Accused lawyer insisted on closed door while meeting killer

By Edward Gay

The cellphone found on convicted murderer and rapist Liam Reid was planted by guards, according to accused lawyer Davina Murray. Photo / APN.
The cellphone found on convicted murderer and rapist Liam Reid was planted by guards, according to accused lawyer Davina Murray. Photo / APN.

Lawyer Davina Murray insisted the door be shut when she met convicted murderer and rapist Liam Reid in a room prison, a court has been told.

Murray has denied smuggling an iPhone, cigarettes and a lighter to Reid inside prison.

Prison guard Noel Purcell told Auckland District Court today he was working on October 7, 2011 when Murray came to visit Reid inside Mt Eden prison.

He said Murray came in with legal papers, a laptop and her handbag.

"She said to me - if my memory serves me right - 'Oh, what a beautiful day, it's going to be a beautiful day."

Mr Purcell said Murray met Reid in a small room while he patrolled the corridor outside and occasionally looked in through a slot in the door.

He said Murray had previously complained to his boss about him monitoring the meeting rooms.

Mr Purcell said while most lawyers left the door open for safety reasons and air-flow, Murray always insisted on the door being closed.

He is expected to give evidence tomorrow about how an iPhone was found in Reid's shoe.

The court also heard today from Shane Clayden, who prosecutes prisoners found with contraband.

He denied questions from Murray that he had offered Reid $500 for the iPhone and said he had not heard prison guards making similar offers.

Earlier, Murray took almost a day to cross-examine the officer in charge of the investigation, Detective Darren Tolmie.

She alleged the police had operated their investigation in "bad faith" and they had not fingerprinted the phone.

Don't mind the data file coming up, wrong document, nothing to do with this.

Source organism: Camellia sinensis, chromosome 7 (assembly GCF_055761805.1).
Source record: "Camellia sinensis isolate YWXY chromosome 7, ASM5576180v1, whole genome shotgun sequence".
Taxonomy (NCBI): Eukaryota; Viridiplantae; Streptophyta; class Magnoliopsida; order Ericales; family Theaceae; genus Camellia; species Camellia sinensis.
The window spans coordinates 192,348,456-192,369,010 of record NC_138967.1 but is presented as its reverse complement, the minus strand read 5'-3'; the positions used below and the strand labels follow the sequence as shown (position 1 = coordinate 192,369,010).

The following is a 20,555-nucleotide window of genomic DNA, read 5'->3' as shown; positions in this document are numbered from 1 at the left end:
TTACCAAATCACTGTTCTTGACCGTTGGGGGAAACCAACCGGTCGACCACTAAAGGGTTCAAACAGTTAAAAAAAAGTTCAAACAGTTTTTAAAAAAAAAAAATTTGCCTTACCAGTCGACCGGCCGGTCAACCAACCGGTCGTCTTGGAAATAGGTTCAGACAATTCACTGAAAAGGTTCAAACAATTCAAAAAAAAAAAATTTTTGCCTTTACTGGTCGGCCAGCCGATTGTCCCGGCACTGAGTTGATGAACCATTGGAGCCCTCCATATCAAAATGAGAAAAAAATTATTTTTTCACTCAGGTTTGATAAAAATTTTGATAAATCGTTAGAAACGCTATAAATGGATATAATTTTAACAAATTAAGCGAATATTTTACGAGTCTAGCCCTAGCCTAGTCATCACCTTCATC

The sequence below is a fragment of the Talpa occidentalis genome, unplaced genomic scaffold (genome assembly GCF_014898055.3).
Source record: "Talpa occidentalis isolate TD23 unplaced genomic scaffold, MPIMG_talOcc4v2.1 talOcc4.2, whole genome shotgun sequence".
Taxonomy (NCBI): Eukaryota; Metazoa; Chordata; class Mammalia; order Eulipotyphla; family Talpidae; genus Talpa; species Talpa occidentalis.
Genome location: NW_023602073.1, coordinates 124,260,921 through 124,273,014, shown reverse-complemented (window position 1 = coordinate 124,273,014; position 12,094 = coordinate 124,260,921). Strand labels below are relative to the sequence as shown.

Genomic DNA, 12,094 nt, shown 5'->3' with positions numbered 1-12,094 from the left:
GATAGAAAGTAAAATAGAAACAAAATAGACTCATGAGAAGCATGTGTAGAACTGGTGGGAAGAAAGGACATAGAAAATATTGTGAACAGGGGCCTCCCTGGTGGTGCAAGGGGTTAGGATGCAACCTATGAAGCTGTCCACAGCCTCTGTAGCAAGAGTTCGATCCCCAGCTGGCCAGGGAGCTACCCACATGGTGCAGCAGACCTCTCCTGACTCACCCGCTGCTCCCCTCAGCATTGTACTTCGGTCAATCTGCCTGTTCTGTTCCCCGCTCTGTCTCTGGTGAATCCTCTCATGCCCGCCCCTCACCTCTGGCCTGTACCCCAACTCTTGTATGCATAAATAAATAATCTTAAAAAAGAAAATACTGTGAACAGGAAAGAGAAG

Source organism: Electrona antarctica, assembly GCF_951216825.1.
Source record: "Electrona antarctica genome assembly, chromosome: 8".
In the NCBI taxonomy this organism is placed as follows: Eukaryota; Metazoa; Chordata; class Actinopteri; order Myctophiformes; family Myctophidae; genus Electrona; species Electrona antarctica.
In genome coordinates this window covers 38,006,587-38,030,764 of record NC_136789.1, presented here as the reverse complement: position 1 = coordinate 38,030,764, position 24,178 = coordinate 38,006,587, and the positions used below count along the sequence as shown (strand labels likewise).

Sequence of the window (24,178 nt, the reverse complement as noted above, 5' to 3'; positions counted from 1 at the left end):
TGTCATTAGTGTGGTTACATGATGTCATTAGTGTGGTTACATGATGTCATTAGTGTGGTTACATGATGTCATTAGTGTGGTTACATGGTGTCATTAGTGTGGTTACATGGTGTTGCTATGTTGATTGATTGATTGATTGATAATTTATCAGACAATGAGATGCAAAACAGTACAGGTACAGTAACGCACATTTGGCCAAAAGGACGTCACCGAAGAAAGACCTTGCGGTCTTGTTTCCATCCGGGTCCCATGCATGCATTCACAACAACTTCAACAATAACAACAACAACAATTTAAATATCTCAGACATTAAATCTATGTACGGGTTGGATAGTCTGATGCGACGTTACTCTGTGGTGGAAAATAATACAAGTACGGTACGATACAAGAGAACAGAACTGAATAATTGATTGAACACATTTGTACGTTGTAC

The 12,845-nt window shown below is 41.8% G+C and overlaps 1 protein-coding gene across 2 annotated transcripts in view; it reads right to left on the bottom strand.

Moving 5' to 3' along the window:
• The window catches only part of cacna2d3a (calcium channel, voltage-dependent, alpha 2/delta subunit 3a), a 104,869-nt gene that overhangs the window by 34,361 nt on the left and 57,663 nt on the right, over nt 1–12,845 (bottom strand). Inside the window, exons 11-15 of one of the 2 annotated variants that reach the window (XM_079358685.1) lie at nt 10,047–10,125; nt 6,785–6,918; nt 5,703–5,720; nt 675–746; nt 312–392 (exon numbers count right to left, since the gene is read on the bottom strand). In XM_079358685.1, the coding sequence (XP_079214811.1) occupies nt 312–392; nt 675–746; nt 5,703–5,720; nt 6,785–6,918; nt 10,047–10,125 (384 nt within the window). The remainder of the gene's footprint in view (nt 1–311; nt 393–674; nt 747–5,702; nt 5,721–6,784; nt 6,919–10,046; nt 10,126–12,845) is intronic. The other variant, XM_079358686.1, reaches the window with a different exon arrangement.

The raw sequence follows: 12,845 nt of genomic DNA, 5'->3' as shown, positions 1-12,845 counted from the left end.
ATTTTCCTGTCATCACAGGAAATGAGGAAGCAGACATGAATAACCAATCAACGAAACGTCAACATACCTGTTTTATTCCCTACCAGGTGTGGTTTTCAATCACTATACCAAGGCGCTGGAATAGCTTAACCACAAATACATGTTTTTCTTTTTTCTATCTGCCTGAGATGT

Mr Tolmie said the phone had passed through a number of hands but the investigation had been thorough.

He confirmed that Murray was the only suspect in the case.

The Crown says that just days before, she was at St Lukes shopping centre and signed up to a two-year business plan for the Apple iPhone which would cost her $4152.

Vodafone analyst Robert Kainuku told Auckland District Court today a salesman recorded Murray's driver's licence number and her name on the documentation.

Murray, who is representing herself, has claimed the cellphone was planted by prison staff.

Murray said she intended on calling inmates - including career criminal Arthur Taylor - who would give evidence about cellphones being planted on prisoners inside prison.

She has told the court she acts as an advocate for Reid who is serving a 23-year sentence for the 2007 rape and murder of deaf woman Emma Agnew and the rape, attempted murder and robbery of a 21-year-old student in Dunedin nine days later.

The hearing has been heated at times with Judge Russell Collins reminding Murray she was not in front of a jury or on American television.

Murray has also been asked to stop pacing around her desk and talking over witnesses.

Judge Collins also issued Murray with a warning last night to be on time.

"Ms Murray, you are still remanded at large but on two occasions the court has been significantly held up with you being late ... So if you want to continue to enjoy being remanded at large than please be on time."


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